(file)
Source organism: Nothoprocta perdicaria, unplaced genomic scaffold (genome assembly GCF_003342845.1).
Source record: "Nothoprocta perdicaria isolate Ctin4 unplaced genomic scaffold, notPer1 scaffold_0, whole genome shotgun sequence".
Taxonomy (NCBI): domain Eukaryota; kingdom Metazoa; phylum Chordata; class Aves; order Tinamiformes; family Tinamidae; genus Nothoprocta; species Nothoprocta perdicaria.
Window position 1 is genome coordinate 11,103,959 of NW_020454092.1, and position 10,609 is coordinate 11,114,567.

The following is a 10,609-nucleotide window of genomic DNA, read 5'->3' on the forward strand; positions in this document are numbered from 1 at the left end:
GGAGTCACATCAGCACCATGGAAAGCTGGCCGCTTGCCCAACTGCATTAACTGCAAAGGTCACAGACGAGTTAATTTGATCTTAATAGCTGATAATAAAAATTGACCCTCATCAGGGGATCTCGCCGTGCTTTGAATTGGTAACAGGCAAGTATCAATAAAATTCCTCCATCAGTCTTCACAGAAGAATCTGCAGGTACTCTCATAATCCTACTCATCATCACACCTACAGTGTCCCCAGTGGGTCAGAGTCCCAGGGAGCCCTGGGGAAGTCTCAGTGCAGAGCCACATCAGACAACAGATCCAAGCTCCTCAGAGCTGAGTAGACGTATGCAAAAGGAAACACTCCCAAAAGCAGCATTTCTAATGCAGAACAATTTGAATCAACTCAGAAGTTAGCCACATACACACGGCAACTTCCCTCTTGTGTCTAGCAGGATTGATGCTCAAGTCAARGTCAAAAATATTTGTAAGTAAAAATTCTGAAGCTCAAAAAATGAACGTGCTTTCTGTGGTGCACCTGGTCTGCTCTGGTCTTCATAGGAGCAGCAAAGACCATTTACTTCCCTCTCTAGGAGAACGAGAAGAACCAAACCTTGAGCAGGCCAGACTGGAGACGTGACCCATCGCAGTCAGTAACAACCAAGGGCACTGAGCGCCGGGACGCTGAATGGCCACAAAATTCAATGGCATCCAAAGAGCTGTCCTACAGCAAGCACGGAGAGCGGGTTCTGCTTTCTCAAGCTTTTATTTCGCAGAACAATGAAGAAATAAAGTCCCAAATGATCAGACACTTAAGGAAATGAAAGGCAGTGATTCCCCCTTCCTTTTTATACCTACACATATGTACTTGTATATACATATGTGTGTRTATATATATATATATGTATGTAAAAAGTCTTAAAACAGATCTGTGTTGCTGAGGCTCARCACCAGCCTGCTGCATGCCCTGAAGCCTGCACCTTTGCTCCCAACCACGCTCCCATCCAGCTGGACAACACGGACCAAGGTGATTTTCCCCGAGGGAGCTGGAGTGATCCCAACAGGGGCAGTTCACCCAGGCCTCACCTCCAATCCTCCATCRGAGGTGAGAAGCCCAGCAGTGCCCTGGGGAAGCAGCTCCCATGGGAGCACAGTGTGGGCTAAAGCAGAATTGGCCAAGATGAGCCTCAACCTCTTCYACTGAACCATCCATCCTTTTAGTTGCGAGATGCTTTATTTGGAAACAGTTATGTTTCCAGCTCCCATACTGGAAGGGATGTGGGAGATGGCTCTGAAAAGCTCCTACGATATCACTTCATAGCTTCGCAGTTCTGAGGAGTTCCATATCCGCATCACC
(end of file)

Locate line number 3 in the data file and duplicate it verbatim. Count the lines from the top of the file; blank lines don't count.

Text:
Taxonomy (NCBI): domain Eukaryota; kingdom Metazoa; phylum Chordata; class Aves; order Tinamiformes; family Tinamidae; genus Nothoprocta; species Nothoprocta perdicaria.